By Craig James

It is a quirk in the economic calendar that each new season gets ushered in with a barrage of economic data. So to the ‘autumn avalanche’. Around a dozen key indicators or events are scheduled for the coming fortnight.

In Australia, the week kicks off on Monday with the release of the “Business Indicators” publication from the Bureau of Statistics (ABS). The publication includes data on sales, profits, inventories and wages.

Profits rose sharply in the December quarter with “company operating profits” rising by 20.1 per cent to a record high of $77.8 billion after rising 1.5 per cent in the September quarter. Profits are up 26.2 per cent over the year. Profits may have lifted a further 10 per cent in the March quarter.

Also on Monday ANZ releases data on job advertisements while the Melbourne Institute inflation gauge and the Performance of Services index are also issued. Job ads rose by 1.4 per cent in April to be near 6-year highs.

On Tuesday the Reserve Bank Board meets. No change in interest rate settings is expected. And the commentary accompanying the decision is likely to be very similar to that of the previous month. It would be interesting if comments were made on fiscal policy settings after the recent Federal Budget.

In terms of economic data on Tuesday the weekly consumer confidence data from ANZ and Roy Morgan is released together with the balance of payments and government finance figures.

Confidence levels have risen for four out of the past five weeks however it is clear that Aussie consumers are just feeling OK at present. The confidence index is still a little below longer-term averages but well above the 100 line that separates confidence from pessimism.

The balance of payments data includes the current account – the broadest measure of Australia’s international trade position. And for the first time since the mid-1970s, Australia may have recorded a current account surplus. In fact a $200 million surplus would be the biggest surplus in 44 years.

The data also includes estimates on net exports (exports less imports). And together with the government finance data, the figures will be important inputs into the economic growth equation.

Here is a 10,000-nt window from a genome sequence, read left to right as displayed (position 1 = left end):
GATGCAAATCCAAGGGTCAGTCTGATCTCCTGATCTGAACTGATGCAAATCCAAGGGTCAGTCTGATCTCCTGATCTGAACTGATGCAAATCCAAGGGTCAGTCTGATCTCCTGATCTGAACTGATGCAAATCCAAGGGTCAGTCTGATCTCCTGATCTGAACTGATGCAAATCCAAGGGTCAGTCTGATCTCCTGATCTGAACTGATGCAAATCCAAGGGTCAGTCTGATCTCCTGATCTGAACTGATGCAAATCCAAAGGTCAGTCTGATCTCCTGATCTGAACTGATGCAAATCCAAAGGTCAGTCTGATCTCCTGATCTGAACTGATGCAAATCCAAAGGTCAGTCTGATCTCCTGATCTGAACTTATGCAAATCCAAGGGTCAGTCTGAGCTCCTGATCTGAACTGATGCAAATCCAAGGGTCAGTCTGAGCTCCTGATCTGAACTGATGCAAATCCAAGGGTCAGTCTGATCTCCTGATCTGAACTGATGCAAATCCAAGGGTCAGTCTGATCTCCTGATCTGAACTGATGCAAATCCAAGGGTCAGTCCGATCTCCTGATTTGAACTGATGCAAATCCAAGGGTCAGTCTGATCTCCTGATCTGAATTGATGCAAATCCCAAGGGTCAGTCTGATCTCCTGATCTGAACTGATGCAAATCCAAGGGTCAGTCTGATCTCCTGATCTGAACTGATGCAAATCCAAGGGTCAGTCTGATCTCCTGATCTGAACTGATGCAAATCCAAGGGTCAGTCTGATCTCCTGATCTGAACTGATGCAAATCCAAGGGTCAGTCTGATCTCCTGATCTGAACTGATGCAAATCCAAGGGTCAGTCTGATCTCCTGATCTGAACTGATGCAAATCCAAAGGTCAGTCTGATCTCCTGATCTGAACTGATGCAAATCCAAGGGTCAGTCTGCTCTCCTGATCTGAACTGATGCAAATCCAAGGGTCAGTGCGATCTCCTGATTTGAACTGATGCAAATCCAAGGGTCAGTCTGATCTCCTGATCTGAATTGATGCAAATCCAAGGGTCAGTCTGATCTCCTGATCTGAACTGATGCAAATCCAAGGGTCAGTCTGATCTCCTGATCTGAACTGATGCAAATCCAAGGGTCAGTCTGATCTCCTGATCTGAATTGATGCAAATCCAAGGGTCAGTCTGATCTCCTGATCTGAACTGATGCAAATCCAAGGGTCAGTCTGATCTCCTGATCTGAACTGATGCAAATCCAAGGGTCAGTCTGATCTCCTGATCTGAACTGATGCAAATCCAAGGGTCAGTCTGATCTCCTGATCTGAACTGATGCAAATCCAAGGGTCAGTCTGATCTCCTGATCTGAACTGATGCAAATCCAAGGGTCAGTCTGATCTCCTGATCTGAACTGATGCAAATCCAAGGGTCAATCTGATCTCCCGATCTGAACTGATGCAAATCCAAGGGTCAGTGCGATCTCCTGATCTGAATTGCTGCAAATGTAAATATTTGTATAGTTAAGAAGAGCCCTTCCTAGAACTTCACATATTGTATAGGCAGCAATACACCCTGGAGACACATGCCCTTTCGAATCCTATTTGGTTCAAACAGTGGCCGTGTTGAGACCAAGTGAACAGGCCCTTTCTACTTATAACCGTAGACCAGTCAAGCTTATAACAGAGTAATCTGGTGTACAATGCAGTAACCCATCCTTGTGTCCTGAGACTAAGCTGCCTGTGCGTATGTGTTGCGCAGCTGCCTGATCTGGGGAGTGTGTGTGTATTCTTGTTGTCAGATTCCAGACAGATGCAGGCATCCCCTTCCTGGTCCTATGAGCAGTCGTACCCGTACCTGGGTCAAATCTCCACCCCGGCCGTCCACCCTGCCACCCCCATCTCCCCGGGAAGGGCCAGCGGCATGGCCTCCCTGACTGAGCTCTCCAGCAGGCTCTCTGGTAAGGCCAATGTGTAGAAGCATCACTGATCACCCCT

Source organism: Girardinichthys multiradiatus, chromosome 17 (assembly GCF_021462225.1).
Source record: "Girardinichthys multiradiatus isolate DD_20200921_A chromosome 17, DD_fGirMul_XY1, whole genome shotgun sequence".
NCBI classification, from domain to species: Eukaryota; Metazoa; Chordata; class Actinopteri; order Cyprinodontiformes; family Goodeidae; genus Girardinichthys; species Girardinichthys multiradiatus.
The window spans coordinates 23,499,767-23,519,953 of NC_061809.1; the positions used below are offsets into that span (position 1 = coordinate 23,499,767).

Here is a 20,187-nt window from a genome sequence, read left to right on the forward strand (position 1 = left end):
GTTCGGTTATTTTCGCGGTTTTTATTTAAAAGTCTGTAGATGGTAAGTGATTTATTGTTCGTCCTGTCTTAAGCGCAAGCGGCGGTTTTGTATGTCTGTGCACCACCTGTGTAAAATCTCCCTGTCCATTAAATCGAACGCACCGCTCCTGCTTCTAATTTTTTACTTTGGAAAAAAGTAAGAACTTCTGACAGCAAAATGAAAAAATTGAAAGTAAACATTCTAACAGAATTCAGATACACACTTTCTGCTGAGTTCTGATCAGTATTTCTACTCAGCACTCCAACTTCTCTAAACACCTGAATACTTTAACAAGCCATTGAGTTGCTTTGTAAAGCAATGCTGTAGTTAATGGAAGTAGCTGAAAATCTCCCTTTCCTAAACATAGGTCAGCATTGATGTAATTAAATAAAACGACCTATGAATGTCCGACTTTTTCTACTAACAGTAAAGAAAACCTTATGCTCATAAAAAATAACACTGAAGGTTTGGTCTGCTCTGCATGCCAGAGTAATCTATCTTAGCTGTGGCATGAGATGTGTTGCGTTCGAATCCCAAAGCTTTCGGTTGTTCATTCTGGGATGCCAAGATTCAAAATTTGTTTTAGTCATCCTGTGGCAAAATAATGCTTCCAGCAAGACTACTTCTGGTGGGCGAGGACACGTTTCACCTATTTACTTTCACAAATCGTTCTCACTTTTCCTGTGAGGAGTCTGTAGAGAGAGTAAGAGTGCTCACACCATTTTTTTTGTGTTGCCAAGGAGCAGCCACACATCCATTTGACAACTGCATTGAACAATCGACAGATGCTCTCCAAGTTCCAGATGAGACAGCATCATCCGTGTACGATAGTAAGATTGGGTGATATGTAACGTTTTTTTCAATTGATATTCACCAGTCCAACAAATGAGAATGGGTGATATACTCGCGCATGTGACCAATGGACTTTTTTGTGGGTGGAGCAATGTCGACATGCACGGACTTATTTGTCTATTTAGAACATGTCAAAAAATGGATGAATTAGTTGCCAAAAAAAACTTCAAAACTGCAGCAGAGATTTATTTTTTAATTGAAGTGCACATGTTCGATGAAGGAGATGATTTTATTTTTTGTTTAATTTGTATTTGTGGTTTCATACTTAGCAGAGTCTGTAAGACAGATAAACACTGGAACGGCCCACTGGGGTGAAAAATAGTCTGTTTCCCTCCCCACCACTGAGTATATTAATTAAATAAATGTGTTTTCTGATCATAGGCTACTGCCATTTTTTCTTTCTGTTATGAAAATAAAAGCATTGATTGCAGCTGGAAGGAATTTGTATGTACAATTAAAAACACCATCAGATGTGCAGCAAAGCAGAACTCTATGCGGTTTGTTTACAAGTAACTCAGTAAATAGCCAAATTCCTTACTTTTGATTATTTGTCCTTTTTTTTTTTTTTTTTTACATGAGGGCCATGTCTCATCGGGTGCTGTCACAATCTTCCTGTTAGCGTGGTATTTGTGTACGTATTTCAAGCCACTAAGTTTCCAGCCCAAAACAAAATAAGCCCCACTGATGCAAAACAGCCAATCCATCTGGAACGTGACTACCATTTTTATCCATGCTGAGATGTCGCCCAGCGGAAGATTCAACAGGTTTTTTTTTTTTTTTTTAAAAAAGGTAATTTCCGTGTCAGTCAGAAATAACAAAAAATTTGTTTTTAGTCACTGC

On Wednesday, the March quarter economic growth estimates will be provided. And at this early stage we expect that the economy grew by around 0.5 per cent in the quarter to be up 1.8 per cent on the year. Australia is in the midst of the world’s longest economic expansion in the modern era.

On Thursday, the international trade data for April is released. And the run of surpluses is set to continue with the Commonwealth Bank Group tipping a surplus of $2.3 billion.

And on Friday, housing finance data is released by the ABS together with the broader lending finance data. And by all accounts the tighter lending policies are having the desired impact with the number of loans for home owners expected to have fallen by 2 per cent in April while the value of all home loans may have been flat in the month.

Overseas: A quiet week ahead in the US

An unusually quiet week is in prospect for key US economic data. There is more interest in China with inflation and trade data to be released late in the week. And all eyes will be on Thursday’s UK election.

The week begins on Monday in the US, with the ISM services index due for release with factory orders, the employment trends index and the quarterly labour costs and productivity data. Economists tip a slight pull-back of the ISM services index from 57.5 to 57.1, remembering a reading above 50 indicates expansion of the sector. Labour costs may have grown at a 2.5 per cent annual rate with productivity largely unchanged.

In China on Monday, the private sector Caixin services index is released.

In the US on Tuesday, the JOLTS job openings index is released together with the usual weekly data on chain store sales. Job openings hit an 8-month high of 5.74 million in March and are not far from record levels, suggesting a healthy job market.

In the US on Wednesday, the usual weekly data on mortgage applications is released together with data on consumer credit. Credit has largely been trending sideways in recent years.

In China on Thursday, the May trade data is released while on Friday inflation figures are due for release. The trade data has proved a little volatile in recent months but in April imports were up nearly 12 per cent on a year ago with exports up 8 per cent. The trade surplus stood at just over US$38 billion in April.

Business inflation (producer prices) is coming off recent highs with annual growth at 6.4 per cent, down from highs of 7.8 per cent in February. But non-food consumer prices in China have been on the rise with the annual growth of 2.4 per cent not far off the fastest rate in 6½ years.

On Thursday in the US, the usual weekly data on claims for unemployment insurance is released. And on Friday in the US, the April data on wholesale sales and inventories are due for release.

Financial markets

In the past decade, the All Ordinaries index has risen only twice in the month of June. The index rose by less than 0.1 per cent in June 2012 and you have to go back to June 2009 to find a 3.5 per cent increase. The months of June, September and November have traditionally been the worst months for Australian shares.